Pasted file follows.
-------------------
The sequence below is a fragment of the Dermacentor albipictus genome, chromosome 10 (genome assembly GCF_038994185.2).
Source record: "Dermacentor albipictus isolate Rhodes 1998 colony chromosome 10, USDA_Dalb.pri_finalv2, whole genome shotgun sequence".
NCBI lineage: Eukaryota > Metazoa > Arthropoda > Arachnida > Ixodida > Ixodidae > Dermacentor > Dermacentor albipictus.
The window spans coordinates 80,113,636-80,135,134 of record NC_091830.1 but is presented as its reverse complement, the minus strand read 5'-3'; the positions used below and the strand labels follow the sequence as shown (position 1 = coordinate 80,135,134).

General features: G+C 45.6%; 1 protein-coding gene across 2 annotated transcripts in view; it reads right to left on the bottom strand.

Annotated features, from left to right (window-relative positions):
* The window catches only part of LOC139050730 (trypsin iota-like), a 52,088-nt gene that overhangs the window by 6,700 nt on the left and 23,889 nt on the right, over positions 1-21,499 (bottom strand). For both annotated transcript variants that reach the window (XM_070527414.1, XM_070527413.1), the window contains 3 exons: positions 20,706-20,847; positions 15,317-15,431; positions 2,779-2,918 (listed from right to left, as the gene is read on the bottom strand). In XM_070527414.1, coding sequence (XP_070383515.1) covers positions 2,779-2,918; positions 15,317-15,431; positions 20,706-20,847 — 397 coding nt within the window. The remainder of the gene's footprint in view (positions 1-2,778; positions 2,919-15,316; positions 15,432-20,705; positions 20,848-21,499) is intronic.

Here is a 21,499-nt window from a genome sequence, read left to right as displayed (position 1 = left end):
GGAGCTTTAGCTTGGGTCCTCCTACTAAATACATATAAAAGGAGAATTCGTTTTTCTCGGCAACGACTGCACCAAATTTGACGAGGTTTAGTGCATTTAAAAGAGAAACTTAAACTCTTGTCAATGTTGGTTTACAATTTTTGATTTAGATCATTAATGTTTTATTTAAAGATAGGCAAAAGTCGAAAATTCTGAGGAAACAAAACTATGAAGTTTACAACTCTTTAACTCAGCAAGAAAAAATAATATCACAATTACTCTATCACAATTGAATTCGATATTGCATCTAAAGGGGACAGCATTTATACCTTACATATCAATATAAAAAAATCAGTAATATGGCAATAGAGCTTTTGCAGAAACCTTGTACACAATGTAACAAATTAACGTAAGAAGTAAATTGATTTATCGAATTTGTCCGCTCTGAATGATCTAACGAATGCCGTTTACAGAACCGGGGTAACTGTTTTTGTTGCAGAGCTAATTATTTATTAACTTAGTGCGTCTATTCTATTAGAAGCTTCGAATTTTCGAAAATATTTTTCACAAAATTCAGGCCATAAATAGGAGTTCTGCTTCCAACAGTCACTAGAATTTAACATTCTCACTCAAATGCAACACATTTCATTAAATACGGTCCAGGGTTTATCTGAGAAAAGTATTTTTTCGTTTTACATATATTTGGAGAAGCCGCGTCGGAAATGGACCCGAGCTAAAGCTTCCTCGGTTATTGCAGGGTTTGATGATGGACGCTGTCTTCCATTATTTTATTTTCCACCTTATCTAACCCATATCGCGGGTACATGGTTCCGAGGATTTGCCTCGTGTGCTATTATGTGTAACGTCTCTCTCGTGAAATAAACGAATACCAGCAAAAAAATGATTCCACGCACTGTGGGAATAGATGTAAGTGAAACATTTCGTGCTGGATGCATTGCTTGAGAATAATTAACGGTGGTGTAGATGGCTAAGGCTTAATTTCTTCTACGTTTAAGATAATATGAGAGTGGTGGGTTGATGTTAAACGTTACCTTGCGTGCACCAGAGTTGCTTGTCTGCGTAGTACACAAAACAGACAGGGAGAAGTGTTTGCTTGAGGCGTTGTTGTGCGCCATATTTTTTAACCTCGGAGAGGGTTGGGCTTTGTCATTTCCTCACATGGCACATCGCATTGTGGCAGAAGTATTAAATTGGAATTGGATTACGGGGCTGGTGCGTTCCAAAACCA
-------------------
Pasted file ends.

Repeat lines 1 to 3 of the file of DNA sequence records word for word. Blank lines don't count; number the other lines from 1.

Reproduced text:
The sequence below is a fragment of the Dermacentor albipictus genome, chromosome 10 (genome assembly GCF_038994185.2).
Source record: "Dermacentor albipictus isolate Rhodes 1998 colony chromosome 10, USDA_Dalb.pri_finalv2, whole genome shotgun sequence".
NCBI lineage: Eukaryota > Metazoa > Arthropoda > Arachnida > Ixodida > Ixodidae > Dermacentor > Dermacentor albipictus.